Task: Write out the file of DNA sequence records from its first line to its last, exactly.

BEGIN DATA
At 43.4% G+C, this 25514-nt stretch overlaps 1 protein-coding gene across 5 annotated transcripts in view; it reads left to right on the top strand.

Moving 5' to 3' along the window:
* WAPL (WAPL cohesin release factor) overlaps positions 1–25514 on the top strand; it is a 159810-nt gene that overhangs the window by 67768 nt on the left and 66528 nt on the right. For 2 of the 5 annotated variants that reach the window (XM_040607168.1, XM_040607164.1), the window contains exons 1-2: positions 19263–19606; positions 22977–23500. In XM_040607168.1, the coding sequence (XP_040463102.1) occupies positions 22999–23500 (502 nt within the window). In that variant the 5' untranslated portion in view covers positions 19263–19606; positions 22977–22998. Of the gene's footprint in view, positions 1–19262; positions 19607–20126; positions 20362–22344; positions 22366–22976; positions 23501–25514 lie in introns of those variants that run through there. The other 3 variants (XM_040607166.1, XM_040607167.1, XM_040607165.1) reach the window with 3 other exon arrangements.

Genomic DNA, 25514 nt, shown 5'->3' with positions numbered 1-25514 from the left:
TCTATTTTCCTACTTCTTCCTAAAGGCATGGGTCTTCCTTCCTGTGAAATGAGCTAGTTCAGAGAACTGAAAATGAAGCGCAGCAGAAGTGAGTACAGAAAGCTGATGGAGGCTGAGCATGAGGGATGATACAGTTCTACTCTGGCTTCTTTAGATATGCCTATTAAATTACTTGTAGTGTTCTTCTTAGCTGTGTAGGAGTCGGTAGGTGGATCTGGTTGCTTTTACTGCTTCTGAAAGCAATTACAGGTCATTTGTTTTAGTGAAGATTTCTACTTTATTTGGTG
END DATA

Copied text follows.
At 43.4% G+C, this 25514-nt stretch overlaps 1 protein-coding gene across 5 annotated transcripts in view; it reads left to right on the top strand.

Moving 5' to 3' along the window:
* WAPL (WAPL cohesin release factor) overlaps positions 1–25514 on the top strand; it is a 159810-nt gene that overhangs the window by 67768 nt on the left and 66528 nt on the right. For 2 of the 5 annotated variants that reach the window (XM_040607168.1, XM_040607164.1), the window contains exons 1-2: positions 19263–19606; positions 22977–23500. In XM_040607168.1, the coding sequence (XP_040463102.1) occupies positions 22999–23500 (502 nt within the window). In that variant the 5' untranslated portion in view covers positions 19263–19606; positions 22977–22998. Of the gene's footprint in view, positions 1–19262; positions 19607–20126; positions 20362–22344; positions 22366–22976; positions 23501–25514 lie in introns of those variants that run through there. The other 3 variants (XM_040607166.1, XM_040607167.1, XM_040607165.1) reach the window with 3 other exon arrangements.

Genomic DNA, 25514 nt, shown 5'->3' with positions numbered 1-25514 from the left:
TCTATTTTCCTACTTCTTCCTAAAGGCATGGGTCTTCCTTCCTGTGAAATGAGCTAGTTCAGAGAACTGAAAATGAAGCGCAGCAGAAGTGAGTACAGAAAGCTGATGGAGGCTGAGCATGAGGGATGATACAGTTCTACTCTGGCTTCTTTAGATATGCCTATTAAATTACTTGTAGTGTTCTTCTTAGCTGTGTAGGAGTCGGTAGGTGGATCTGGTTGCTTTTACTGCTTCTGAAAGCAATTACAGGTCATTTGTTTTAGTGAAGATTTCTACTTTATTTGGTG